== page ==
I showed up to his shop with these busted ass tanks and had two cutouts from magazines and some silly sketches of ideas along with other doodles on scrap paper. It was all about the movement for me. The bike was starting to look like a chubby bull dog/middle finger, and it needed the tanks to help pull the stance of the bike from the front to the back while making sure not to lose the engine in a massive armor of black. After tons of body work he masked out a few ideas, after a slew of text and having a few more mock ups we got to a good pivotal place, I trusted my instinct and just let Robert do his thing from that point.
Because I had left the guys alone to do what they do best, they stripped my motor completely apart and just left the fly wheels and the cases. They ended up rounding the cylinders which are an iconic thing they do to theirs builds. New head castings and additional head work. The motor was outfitted with S&S roller arms, S&S rocker arms, S&S oil pump, S&S push rods (they love S&S.) New cams, external oil returns, custom hand, made oil tank. Rebuilt a turtle top HD 4-speed transmission outfitted with S&S replica knucklehead cover. They enforced my frame for the NYC streets. The controls, the fender, one piece stainless mini sissy bar, axels, tail light... all fabricated by them. They even made all of the plunges for my rear brake setup. There are literally too many fine little details to list. How everything balances out even though the exhaust runs on the opposite side, and so does the kick stand. Nothing is conventional, but there is still a lot of finesse to the fine details. Even the foot pegs open up with a hex key for a secret stash tube.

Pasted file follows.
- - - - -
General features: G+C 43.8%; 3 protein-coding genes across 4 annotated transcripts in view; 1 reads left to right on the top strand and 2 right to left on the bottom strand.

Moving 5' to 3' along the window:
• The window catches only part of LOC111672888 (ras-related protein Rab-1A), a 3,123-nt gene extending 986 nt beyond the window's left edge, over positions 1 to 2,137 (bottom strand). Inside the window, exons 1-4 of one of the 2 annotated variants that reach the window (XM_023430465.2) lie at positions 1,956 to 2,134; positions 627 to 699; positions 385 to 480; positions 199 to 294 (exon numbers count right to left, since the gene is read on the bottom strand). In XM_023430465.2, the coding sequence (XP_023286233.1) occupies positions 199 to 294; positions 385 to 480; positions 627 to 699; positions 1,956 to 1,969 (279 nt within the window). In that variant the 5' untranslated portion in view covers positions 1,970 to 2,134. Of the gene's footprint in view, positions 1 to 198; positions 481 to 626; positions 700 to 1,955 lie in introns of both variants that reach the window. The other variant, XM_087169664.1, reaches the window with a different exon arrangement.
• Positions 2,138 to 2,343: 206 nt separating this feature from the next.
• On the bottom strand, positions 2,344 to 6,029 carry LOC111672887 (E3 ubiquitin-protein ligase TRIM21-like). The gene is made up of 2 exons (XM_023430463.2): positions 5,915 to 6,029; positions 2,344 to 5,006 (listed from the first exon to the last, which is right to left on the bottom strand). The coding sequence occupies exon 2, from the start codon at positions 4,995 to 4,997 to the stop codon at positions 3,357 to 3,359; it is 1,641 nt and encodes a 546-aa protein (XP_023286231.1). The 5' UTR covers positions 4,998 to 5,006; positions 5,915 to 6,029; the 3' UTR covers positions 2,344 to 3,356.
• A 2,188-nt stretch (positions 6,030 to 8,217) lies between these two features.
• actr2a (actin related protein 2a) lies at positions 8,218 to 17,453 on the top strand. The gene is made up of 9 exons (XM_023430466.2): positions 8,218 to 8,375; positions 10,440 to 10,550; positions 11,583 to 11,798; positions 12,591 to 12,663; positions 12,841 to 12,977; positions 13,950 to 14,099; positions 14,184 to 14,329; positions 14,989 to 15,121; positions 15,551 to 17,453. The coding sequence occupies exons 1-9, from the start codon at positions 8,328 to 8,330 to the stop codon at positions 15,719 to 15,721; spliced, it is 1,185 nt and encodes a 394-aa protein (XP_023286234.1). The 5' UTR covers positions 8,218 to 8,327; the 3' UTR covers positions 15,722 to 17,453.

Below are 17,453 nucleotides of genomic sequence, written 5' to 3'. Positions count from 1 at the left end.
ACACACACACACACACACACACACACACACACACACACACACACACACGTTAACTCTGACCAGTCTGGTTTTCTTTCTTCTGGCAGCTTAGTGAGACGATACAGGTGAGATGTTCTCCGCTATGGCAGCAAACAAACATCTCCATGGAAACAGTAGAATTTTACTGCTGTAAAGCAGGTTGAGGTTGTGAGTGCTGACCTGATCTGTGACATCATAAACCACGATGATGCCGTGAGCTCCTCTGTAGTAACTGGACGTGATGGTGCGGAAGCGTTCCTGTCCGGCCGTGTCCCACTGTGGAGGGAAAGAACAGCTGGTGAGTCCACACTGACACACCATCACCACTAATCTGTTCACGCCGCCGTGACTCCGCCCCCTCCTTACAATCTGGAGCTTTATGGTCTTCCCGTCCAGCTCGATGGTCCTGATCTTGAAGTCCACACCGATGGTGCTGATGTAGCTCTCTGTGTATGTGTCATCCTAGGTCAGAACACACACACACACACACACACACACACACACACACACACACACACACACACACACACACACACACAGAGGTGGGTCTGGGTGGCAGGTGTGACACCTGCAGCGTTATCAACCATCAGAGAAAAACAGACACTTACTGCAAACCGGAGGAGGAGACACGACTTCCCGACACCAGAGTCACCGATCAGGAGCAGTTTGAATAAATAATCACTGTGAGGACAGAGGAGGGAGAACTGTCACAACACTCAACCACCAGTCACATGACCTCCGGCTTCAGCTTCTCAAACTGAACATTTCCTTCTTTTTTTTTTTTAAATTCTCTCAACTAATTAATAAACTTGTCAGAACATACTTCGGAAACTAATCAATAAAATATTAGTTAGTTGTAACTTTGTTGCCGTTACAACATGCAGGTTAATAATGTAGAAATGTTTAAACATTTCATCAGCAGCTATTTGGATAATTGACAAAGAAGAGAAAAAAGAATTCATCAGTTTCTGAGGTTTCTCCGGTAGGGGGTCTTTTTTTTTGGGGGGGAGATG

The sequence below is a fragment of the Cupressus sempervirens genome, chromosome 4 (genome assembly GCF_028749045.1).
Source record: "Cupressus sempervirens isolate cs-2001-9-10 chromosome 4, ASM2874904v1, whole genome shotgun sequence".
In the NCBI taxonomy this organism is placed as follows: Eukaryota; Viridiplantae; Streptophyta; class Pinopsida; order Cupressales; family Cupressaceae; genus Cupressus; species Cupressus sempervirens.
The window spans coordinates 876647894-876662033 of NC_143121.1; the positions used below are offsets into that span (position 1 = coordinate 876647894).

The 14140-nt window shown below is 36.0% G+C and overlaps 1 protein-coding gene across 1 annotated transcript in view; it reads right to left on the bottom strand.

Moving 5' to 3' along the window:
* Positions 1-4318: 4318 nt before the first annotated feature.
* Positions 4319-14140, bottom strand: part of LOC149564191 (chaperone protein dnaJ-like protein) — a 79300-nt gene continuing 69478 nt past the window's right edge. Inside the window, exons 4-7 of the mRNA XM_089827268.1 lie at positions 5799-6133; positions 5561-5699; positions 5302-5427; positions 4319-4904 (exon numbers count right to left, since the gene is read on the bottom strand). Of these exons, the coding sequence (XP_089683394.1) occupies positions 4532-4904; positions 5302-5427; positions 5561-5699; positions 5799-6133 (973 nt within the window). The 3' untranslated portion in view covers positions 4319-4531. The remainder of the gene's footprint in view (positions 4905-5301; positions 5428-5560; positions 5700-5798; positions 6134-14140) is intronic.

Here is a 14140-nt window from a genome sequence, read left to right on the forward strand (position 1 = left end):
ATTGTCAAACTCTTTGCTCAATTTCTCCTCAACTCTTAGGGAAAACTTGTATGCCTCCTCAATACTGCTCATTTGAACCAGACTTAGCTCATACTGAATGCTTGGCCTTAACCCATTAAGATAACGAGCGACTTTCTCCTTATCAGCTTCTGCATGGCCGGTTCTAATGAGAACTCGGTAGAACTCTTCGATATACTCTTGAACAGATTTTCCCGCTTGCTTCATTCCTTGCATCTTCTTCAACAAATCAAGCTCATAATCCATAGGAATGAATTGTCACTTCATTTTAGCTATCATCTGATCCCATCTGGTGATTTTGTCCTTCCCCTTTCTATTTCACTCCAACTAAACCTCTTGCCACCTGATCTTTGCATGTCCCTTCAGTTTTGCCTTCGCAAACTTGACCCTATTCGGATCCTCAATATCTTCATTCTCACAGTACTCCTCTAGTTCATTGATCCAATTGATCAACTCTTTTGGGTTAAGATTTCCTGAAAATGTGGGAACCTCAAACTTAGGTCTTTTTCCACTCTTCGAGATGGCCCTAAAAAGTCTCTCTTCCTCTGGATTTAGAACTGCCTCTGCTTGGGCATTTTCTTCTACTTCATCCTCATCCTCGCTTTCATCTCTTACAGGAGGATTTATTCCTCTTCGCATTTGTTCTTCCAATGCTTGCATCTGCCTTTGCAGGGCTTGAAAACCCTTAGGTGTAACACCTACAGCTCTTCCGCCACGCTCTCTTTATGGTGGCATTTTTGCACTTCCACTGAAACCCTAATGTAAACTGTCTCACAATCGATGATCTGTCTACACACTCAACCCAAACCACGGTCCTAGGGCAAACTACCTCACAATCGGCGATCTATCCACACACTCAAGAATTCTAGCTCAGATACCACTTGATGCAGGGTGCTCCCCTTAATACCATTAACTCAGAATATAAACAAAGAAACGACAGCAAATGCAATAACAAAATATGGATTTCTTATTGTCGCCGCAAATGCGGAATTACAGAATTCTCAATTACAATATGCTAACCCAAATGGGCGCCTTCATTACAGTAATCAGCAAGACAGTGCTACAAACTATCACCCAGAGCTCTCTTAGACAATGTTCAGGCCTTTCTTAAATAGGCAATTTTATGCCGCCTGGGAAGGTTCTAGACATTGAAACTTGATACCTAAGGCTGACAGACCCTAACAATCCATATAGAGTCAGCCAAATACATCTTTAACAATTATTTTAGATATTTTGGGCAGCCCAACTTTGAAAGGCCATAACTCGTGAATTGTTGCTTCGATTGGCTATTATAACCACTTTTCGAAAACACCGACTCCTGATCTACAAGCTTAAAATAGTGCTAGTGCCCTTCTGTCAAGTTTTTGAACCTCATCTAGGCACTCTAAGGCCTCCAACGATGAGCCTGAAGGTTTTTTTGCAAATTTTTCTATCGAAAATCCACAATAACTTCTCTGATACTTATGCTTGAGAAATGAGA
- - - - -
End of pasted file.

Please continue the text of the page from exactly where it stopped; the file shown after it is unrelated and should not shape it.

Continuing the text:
My bike is far from being period correct or labeled as anything normal. Every era had something dreamy about it that made the bikes in that time stand out. It was a great way to add some of that detail in. Like a riser off a panhead, a throttle setup from a 72 triumph. I stopped into my friend's hot rod, and custom chopper shop Evil Spirit Engineering spent the night going through stacks of crates filled with head lamps and random parts, picking out things that stood out to me or I felt would be fitting on my bike. I had asked for my headlight to be stationary on the frame, so finding the right shape and depth of light was key.
There were a few other random ideas that I had asked about, and they executed flawlessly. My handlebars started off as one-inch stainless, bologna cut, then bored to 7/8, plug welded and then welded around and powder coat the 1 inch only to create contrast. There were no limitations.
I've been riding that bike for the last year, easily doing 400 mile days. It was built from the ground up to be a dependable indestructible daily rider.” -Leslie Padoll
to teach those who live
beyond what it seems
there is no guarantee
being too busy
too busy being lost
I find myself singing a tune
that reminds me of you
it seems to be careless
so many endless moments
I feel like everyone else
beyond what I ever believed
I am nothing but a girl
with aces up my sleeve”
Leslie Padoll - Brooklyn, NY / @missfreddiek /www.breakingheartsandburningrubber.com
Leslie had her bike built by SL NYC Inc. /@slnyc_inc
Photographs: Cassandra Barragan www.dustdiablo.com / @dustdiablo